Swedish style is known not only for its clean lines but also for its bold fabric designs, both working so well in highlighting the other. Hi guys, this is Mel, and I'm back this month reporting live from Stockholm to introduce you to Ulrika Gyllstad, a textile designer here whose graphic patterns are created with nature and architecture as its muse and with a strong environmental conscience.
Recently I paid Ulrika a visit to her studio and was greeted with a warm smile followed by a chat, the good Swedish way – over fika (a typical Swedish coffee break). Here she told me about the early days of her career, working as a pattern designer for H&M and GANT after graduating from Beckmans College of Design. “I really enjoyed working and learning much from these fashion companies, but I always felt the pull towards my love of interior textiles.” She moved in that direction in 2006 before founding her own company, Gyllstad in 2014.
Ulrika not only created a brand with her own designs but being fully aware of the undesirable footprint many traditional textile companies have left thus far, she began to explore ways in which she could create not only a beautiful product but something that is as environmentally friendly as possible. This has become somewhat a passion of hers and she has gone on to ensure that her fabrics are certified organic and that the designs are pressed with traditional screen technology using certified pigments. “This helps me sleep at night,” she says. I told her that from a consumer point of view, I have to say that this kind of a commitment from a maker or company is a huge plus for me.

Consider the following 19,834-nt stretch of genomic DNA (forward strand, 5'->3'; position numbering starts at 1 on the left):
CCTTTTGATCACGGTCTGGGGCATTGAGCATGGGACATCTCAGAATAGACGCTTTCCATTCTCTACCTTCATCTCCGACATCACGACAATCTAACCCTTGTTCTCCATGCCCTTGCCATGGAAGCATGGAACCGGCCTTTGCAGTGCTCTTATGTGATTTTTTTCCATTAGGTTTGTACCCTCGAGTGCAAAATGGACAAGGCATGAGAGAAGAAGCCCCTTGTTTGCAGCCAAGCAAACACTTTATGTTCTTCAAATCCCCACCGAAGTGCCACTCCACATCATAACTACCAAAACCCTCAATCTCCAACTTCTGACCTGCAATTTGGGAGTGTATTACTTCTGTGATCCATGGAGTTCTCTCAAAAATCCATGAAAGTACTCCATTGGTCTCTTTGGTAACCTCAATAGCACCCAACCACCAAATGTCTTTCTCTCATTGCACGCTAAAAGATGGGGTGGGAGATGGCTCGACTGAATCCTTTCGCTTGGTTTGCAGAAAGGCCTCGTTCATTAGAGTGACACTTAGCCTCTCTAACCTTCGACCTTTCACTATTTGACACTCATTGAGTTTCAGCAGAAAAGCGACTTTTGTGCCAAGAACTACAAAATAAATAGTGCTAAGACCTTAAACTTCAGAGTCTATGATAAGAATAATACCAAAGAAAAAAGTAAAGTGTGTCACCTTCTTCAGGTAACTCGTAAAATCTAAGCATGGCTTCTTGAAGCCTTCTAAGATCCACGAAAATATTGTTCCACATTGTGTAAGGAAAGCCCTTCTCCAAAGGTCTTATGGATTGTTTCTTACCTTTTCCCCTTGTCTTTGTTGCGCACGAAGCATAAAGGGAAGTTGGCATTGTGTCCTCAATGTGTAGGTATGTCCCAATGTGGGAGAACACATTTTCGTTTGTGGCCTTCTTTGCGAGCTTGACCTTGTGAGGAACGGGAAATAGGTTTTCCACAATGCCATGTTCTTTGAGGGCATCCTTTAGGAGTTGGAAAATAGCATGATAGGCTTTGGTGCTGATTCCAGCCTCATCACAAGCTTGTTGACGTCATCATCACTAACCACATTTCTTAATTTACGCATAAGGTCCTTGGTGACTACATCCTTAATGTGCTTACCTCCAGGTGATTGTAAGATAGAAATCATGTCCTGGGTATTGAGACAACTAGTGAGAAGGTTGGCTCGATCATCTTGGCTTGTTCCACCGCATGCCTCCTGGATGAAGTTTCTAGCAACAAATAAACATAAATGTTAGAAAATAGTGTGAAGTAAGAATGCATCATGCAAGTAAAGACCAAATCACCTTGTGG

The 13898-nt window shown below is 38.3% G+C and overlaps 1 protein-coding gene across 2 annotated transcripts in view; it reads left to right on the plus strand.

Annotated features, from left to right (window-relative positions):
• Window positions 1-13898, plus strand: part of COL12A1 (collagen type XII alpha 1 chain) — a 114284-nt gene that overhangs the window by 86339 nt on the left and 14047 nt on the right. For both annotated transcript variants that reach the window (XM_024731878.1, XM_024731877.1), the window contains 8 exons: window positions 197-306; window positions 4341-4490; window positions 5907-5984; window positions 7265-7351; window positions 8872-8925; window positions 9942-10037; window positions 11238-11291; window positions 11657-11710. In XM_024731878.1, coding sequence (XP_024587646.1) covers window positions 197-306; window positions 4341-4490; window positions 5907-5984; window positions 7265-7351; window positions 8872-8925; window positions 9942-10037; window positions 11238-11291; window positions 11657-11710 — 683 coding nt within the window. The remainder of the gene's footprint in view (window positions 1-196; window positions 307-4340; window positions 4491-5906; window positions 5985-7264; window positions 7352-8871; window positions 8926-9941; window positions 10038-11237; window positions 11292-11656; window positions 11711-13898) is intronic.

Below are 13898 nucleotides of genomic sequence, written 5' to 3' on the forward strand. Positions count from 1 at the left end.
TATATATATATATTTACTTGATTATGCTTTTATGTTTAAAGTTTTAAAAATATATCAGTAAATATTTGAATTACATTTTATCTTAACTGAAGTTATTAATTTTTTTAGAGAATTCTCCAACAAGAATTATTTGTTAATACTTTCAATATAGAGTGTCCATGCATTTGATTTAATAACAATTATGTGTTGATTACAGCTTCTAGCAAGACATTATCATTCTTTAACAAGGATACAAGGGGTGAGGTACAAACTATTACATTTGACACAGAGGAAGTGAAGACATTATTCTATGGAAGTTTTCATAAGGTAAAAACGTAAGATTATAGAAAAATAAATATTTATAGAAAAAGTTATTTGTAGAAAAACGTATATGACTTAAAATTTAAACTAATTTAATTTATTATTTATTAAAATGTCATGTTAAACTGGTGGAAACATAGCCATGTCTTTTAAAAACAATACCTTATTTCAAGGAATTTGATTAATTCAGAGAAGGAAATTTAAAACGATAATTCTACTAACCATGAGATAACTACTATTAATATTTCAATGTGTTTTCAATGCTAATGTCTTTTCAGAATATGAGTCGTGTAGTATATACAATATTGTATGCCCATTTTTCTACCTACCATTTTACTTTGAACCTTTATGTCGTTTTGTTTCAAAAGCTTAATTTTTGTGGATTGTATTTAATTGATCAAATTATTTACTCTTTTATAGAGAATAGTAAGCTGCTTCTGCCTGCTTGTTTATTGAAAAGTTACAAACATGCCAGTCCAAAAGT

Nature and architecture are Ulrika’s biggest inspirations and whether it’s the lines and form of a leaf, the perfection of a cut kiwi, or the twirl of a spiral staircase, she always has a collection of photo books on these subjects on hand to find her next motif. She then gets sketching, and I was surprised to learn that all of her designs are done in freehand.
All of the fabrics are weaved here in Sweden, another feat in the environmental commitment by keeping things as local as possible. The other advantage of having this done in locally is that Ulrika has been able to work closely with Swedish artisans to experiment with new weave structures for some of her cushion covers in solid colors that will sit beside and compliment her striking bold designs.
Looking through her collection, it’s hard for me to find something that I wouldn’t love in my home. Her fabrics are designed to mix and match and her cushions are an easy way to inject some new life into a room and her fabric, sold by the meter, can be made into a tablecloth. Patterned tablecloths are very popular here in Sweden and something that I had never considered until living here. It brings so much warmth and cheer to a table don’t you think? - Mel x
(Text/Photography: Mel Chesneau)